Music geeks had it good in 2000. That's the year Napster was at its peak, when digital bootlegs abounded and anyone with a high-speed Internet connection and a half a brain could stockpile some seriously choice tracks. While my cultural dolt of a college roommate downloaded the latest Dr. Dre and Eminem singles, I stuck to unreleased masterpieces and oddities, stuff like Pearl Jam's MTV Unplugged performance or Radiohead covering "Rhinestone Cowboy."
Being a big Dylan fan, I eventually came across a treasure trove of Traveling Wilburys rough cuts and outtakes. The sweetest finds were the George Harrison-sung "Maxine" and the Dylan ode to failed romance "Like a Ship." The songs sounded tinny. They were bare-bones, nothing but acoustic guitars. But they were gems nonetheless. Yesterday, the two tarcks were released officially as part of the long awaited Traveling Wilburys 2 CD/1DVD reissue, which includes all of Traveling Wilburys Vol. 1 (1988) and the curiously titled Traveling Wilburys Vol., III (1990), two albums that had been out of print for years.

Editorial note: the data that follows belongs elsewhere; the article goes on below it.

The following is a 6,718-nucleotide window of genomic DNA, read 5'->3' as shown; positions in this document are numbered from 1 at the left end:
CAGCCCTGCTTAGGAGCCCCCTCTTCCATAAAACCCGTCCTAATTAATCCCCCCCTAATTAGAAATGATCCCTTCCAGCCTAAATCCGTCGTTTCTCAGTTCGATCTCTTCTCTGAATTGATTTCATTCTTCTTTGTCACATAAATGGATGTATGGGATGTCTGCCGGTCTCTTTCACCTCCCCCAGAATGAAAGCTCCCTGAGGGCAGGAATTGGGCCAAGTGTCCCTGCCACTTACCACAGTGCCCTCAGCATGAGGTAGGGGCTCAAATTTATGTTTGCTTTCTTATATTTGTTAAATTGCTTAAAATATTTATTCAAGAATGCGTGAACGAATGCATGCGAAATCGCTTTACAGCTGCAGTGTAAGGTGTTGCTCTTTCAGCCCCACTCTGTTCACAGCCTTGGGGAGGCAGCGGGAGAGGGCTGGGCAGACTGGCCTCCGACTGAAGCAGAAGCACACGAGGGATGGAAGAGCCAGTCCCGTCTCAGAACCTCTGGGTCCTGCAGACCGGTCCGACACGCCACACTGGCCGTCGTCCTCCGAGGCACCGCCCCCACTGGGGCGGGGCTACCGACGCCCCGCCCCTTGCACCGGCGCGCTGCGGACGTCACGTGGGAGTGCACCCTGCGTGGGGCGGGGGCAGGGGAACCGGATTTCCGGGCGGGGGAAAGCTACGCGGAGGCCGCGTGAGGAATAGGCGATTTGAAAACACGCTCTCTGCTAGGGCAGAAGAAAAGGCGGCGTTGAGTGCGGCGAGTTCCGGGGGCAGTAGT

The finished versions of "Maxine" and "Like a Ship" are satisfying, full of the Jeff Lynne luster â layered acoustic guitars, hand claps, background synths â that a listener expects on a Wilbury song. Of course, now that the tunes are readily available they've lost a bit of their charm. In a weird way, they make me nostalgic for those days when I would hurry home from the University of South Florida Tampa campus to our nearby apartment, where on a weeknight I'd spend 4-6 hours gobbling up music: old timey country, Beatles rarities, Dead concerts, two boxes of Dylan including an entire unreleased album of duets he did with Johnny Cash. While entire shows and ad hoc collections were downloaded onto my computer, I'd microwave another Red Baron, grab a fresh Bud, play my roommate in a game of Madden. Ah, those were the days.